One of the meanings (amongst a flurry of other meanings) for a hairdresser’s car is a little/convertible sports car that is all show and no go. Whilst you could say that the first-generation Audi TT did fit that description, the third generation has certainly matured into a fully-fledged sports orientated car/roadster.
Unveiled at the 2014 Geneva Motor Show, the third generation all-new Audi TT has brought an updated look and better technology whilst weighing 50kg less than its predecessor. In the cock pit you step into what feels like a space aged cockpit thanks to Audi’s virtual cockpit.
However, before we dive too much into the interior, let’s have a little more of a look on the outside.
To some, the exterior design of the Audi TT hasn’t changed very much compared to the car it is replacing. However, there is a number of smaller details which differentiates it in a big way. You don’t even need to look for Langley Transmission Repairs.
Looking at the front grille, it is broader and flatter and shares more of the current R8 than ever before. The new headlight design gives it an even more aggressive look and if you option the new Audi Matrix LED’s you will also have some very cool headlights that takes BMW LaserLight technology head on.
Part of the Matrix LED headlights is the 12 LEDS and dynamic turn signals that light up sequentially in the direction the driver is steering – we’ll see if that’s just a gimmick when we see it in person. Coming with these headlights is also the predictive cornering that uses navigation data to essentially look around the bend.
From the side, the length hasn’t changed at 4.18 metres long, but the wheelbase has been extended by 37mm. And from the front, the height and width remains unchanged. We decided to order rims online and they were a perfect fit!
It’s worth noting, at the moment, that Audi wants to keep highlighting the similarities/homage paid to the incredibly ugly first generation Audi TT. We don’t know why they keep doing it, but they really need to stop that in their messaging.
Moving on to more exciting things. Just like before, at a speed of 120 km/h, a spoiler extends from the boot lid to reduce drag and improve downforce. All models have two large round exhaust tailpipes. These are again reminiscent of the original TT. Like all Audi S models, the TTS exhausts through four oval tailpipes.
The optional S line exterior package – which we highly recommend – gives the car an even more sporty look with pumped up bumpers, car spares, air intakes, a nicer Singleframe grille, sills and a cool rear diffuser. The standard alloys are also upgraded to 18” wheels and a 10mm lower ride height.
As for the body design, Audi has implemented an Audi Space Frame body made from aluminium and steel. It isn’t as exotic as Carbon Fiber Reinforced Plastic, but definitely does the job at the price Audi wants it. This has also assisted in Audi saving 50kg over the second-generation Audi TT.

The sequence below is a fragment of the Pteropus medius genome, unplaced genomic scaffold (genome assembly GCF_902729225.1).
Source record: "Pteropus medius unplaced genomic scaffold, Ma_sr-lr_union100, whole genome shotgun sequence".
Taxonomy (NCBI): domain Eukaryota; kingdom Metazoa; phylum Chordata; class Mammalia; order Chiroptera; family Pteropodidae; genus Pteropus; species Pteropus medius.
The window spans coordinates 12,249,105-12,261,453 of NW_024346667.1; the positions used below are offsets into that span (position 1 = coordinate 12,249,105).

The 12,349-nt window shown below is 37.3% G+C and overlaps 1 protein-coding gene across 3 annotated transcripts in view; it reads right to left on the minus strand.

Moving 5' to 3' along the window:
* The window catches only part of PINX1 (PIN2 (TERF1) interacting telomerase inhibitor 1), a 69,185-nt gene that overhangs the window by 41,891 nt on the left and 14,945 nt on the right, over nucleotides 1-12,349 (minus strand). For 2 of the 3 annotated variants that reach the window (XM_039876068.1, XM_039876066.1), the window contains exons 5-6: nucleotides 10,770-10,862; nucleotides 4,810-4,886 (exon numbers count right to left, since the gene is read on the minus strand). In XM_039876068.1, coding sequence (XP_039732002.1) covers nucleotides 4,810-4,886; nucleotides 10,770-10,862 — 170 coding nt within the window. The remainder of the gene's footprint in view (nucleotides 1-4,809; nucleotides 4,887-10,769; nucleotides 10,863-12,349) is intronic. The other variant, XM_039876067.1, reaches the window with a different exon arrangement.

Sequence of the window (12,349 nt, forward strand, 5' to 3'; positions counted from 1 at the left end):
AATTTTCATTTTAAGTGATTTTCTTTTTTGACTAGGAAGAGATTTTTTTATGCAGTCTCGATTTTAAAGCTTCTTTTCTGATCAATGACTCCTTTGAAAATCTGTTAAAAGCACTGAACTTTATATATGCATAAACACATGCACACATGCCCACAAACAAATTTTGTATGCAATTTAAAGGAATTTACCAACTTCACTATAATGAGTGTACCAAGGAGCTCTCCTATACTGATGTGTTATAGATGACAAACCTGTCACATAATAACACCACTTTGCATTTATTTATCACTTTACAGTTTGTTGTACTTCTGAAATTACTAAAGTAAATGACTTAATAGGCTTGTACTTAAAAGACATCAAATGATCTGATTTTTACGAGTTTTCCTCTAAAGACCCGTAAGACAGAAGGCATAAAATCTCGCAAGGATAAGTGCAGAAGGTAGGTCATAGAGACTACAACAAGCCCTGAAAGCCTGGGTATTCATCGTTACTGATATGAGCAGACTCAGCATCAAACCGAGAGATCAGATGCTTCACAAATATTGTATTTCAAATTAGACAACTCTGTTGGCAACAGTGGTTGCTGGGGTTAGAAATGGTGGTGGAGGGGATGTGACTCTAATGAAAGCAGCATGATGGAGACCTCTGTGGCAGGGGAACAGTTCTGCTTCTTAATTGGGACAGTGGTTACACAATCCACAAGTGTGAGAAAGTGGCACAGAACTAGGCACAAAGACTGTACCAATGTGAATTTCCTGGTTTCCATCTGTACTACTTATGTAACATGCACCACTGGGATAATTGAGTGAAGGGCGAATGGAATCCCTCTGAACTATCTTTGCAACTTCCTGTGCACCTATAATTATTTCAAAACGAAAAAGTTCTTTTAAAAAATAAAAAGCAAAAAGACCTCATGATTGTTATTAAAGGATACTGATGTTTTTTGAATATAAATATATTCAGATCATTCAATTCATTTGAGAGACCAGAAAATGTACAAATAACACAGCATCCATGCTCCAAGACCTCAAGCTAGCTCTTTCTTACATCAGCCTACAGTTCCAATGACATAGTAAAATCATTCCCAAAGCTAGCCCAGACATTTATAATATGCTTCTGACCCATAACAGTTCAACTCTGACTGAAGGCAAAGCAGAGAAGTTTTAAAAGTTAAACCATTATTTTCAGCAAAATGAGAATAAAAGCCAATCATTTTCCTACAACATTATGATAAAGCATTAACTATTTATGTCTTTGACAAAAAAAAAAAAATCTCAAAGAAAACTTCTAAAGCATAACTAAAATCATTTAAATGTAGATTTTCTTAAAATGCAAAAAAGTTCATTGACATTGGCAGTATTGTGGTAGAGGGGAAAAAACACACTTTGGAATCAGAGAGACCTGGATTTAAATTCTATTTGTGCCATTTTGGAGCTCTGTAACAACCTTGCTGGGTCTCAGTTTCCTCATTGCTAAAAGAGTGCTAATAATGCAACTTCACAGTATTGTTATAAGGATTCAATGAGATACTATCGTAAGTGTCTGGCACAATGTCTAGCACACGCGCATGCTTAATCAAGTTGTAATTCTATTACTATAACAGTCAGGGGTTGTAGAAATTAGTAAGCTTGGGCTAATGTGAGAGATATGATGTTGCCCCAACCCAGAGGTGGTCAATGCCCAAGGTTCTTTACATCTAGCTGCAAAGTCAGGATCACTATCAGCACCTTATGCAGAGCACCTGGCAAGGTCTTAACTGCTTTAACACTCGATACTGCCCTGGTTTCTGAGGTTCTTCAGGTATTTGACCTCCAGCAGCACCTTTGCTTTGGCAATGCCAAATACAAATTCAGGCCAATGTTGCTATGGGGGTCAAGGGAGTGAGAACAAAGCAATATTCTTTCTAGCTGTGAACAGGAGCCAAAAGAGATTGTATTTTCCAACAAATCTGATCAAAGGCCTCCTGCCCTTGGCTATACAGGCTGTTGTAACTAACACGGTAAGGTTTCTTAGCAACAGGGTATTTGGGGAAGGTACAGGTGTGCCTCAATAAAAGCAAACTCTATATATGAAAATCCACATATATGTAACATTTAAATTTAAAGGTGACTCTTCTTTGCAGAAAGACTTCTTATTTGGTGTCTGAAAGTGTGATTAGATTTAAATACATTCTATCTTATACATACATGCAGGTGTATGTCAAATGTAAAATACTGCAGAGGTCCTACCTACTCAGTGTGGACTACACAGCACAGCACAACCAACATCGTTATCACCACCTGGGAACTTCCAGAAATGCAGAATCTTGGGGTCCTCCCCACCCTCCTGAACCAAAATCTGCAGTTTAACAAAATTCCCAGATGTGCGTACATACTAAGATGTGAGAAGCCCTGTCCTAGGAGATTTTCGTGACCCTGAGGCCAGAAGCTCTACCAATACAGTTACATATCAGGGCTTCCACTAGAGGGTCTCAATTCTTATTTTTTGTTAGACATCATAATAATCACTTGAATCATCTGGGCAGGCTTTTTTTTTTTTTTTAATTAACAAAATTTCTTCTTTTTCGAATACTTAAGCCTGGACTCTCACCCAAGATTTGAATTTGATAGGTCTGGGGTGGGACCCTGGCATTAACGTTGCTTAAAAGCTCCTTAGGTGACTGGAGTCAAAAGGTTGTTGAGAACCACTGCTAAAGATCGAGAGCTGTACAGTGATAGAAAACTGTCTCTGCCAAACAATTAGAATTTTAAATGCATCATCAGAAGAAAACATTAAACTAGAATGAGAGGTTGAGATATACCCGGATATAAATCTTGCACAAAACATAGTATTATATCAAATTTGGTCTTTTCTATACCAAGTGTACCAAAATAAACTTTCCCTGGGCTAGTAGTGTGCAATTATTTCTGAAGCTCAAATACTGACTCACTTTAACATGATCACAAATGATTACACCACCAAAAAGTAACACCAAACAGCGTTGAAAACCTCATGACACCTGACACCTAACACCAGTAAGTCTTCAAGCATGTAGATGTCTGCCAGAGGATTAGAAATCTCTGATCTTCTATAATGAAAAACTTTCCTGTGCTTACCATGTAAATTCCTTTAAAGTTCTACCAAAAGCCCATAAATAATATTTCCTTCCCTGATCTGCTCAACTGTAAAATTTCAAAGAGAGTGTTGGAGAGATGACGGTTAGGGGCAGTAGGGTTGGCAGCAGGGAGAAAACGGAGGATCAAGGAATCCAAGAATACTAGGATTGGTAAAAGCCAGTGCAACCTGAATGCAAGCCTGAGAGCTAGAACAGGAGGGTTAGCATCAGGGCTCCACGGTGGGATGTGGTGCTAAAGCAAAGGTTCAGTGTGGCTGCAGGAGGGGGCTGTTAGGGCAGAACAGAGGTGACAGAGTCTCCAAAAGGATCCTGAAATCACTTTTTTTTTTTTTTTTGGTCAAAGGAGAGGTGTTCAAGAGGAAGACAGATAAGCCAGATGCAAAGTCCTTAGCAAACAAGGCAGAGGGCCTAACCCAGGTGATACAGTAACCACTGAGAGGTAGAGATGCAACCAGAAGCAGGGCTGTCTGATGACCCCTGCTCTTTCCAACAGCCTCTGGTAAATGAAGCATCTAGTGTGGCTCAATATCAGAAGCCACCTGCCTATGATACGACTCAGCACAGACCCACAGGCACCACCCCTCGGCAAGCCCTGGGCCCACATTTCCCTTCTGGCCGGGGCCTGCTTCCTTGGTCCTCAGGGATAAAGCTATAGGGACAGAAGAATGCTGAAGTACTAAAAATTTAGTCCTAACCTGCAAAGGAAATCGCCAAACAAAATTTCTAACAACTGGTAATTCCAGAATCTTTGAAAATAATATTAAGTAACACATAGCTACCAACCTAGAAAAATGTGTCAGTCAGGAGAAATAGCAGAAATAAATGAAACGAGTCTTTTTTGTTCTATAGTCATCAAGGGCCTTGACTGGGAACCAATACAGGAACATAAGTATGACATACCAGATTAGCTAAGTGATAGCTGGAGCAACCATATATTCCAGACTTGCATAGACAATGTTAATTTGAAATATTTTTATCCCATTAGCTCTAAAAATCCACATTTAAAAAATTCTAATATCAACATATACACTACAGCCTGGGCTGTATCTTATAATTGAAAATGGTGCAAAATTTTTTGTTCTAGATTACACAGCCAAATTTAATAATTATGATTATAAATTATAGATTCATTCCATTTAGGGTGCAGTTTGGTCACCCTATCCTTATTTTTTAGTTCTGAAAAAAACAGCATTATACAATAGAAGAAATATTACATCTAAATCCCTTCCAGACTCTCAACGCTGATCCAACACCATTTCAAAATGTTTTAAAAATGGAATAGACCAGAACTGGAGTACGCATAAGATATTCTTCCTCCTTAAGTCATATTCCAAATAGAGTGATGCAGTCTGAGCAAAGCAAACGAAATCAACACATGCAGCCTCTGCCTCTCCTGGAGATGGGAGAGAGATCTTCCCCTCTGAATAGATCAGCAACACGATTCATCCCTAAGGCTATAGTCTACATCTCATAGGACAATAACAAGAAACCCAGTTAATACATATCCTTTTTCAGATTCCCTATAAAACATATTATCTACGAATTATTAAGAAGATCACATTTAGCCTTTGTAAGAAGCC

If you’re familiar with the Audi family of interiors, you will feel right at home with the Audi TT. Even with the beautiful new dashboard, it feels distinctly Audi and this is an extremely good thing.
Everything feels like it is there for a purpose, and if it isn’t. Well, it isn’t there. The materials used including leathers and metals complete the experience.
From a practicality point of view, the 2+2 seater configuration is still useless if you have anyone taller than 3 feet in the rear. It’s nice to know that the pretty generous boot capacity has been increased to 305 litres, up 13 litres than before.
We don’t want to bore you too much with details, as we’ll get some more super relevant information closer to launch. However, performance figures are important. Even if these are just provisional for now.
Globally there will be a TT and TTS variant available with three difference four-cylinder engines with turbo chargers and direct injection. Two of these engines being petrol and one of them will be a diesel option.
Power starts from 135kW all the way through to 228kW of power.
At the base of the tree, the TT 2.0 TDI will be the 135kW/380Nm model with a reasonable 0-100km/h time of 7.2 seconds. What’s impressive for this car is the 4.2 litres per 100km fuel economy figure.
The 2.0 TFSI will be available in the last two remaining options at 169kW for the TT and at 228kW for the TTS. 0-100km/h is expected to be around 6 seconds and if you option the S tronic gearbox and quattro all-wheel-drive, you will get that down to 5.3 seconds.
So, don’t get your hopes up just yet. The Audi TT is actually quite a long way off.
Audi Australia has confirmed that we can expect the third generation Audi TT by the first quarter of 2015. This means that if you’re wanting to get yourself into a TT now, it might just be a really good time to do it.
We like the new look in pictures, and look forward to comparing it to our very own second generation TT early next year!